Burton C. Bell Sets Himself on Fire, Gives Up No Details About the Fear Factory Drama
Few metal singers have a voice as distinct as Burton C. Bell of Fear Factory, G/Z/R, the non-metal Ascension of the Watchers, and now, City of Fire fame. In City of Fire, Bell has joined forces with current Fear Factory bassist Byron Stroud. Despite working in two bands together, City of Fire represents a different experience for Bell. “I have known Byron for many years, and for the past few years, as he played in Fear Factory, we grew to be great friends,” Bell told Noisecreep.
“We always talked about music and realized that we had many similarities between us: the same music tastes and dislikes,” Bell continued. “Byron knew that I would love the music he and his friends in Vancouver were creating, and he was right. When I first heard the music, I was excited by the sounds I heard. This is the music we both love to listen to and play.” He deems the band’s self-titled debut, available at the band’s Web site, “a fantastic album of sounds.”
Recording amidst the relative tranquility of Vancouver was a change of pace from the dominant urban pace of Los Angeles that Bell normally traffics in. It wasn’t the singer’s first sojourn north, though. Bell spent three months in the Canadian city while recording 1998’s ‘Obsolete,’ which remains Fear Factory’s most critically and commercially successful album to date.
“Vancouver is a beautiful place, but beneath the beauty is a gritty and dark underbelly,” he said. “This dichotomy was prevalent everywhere. The surreal beauty appeared to me like flashes. If I was not paying attention, I would have missed it.” Despite the city’s flashes of inspirational brilliance, Bell said, “The greatest inspiration was whom I was working with: a new and exciting sound, being played by new friends I felt comfortable with and grew to respect. The energy was high during the creation process. Vancouver allowed me to be myself.”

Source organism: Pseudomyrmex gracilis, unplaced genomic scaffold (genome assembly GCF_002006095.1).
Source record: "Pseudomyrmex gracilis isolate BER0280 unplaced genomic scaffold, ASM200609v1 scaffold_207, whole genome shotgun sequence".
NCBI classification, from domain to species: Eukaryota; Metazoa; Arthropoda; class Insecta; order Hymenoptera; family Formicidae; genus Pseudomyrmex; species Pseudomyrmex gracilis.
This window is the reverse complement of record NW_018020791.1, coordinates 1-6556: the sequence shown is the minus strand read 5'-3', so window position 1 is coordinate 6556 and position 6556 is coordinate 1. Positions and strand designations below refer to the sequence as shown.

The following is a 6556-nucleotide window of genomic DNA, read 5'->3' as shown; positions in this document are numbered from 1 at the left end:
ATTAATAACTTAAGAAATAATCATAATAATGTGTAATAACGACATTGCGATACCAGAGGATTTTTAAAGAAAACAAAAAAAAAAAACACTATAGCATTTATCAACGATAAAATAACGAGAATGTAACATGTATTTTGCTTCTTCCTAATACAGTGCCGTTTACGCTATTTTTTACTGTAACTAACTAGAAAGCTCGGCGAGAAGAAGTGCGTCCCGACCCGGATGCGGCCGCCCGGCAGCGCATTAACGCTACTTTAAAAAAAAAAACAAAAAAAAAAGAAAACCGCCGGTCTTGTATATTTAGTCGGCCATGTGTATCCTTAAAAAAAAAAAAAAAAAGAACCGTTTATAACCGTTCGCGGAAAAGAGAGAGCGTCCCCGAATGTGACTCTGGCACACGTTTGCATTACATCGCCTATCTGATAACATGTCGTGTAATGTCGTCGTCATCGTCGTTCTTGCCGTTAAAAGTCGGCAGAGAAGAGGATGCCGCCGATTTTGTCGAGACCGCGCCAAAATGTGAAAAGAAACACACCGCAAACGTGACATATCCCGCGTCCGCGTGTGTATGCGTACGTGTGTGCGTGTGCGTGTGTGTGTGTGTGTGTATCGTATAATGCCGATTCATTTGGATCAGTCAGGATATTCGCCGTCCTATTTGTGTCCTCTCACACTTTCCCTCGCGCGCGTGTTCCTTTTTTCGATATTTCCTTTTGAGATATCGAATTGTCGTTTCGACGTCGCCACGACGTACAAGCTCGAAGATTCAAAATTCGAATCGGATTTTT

He also admitted to mining personal experiences for lyrical inspiration! Being away from family during the recording wasn’t easy, but perhaps necessary? Bell candidly revealed, “I was away from my woman and busy working on music and freezing my butt off in a rehearsal room inside a motorcycle shop. I don’t know about you, but if I go a few days without ‘it,’ I start getting ‘aggro.’ That angst can be heard in my voice. It’s like Rocky’s trainer Mickey said, ‘Stay away from the women while you train, Rock! They make ya weak in the knees!'”
Despite our best efforts, Bell wouldn’t crack regarding the current status of Fear Factor. The ‘Reader’s Digest’ version: Band broke up in 2002, got back together sans guitarist Dino Cazares, put out two albums. Somehow, some way, Cazares was back and longtime drummer Raymond Herrera and bassist-turned-guitarist Christian Olde Wolbers were suddenly out.
No one is talking. No one knows who is or isn’t an official member, outside of the respective Factory-ites’ legal teams! All Bell would give up, information-wise? The description of the new Fear Factory as “the future of a classic.” Cryptic indeed! Anyone care to decipher?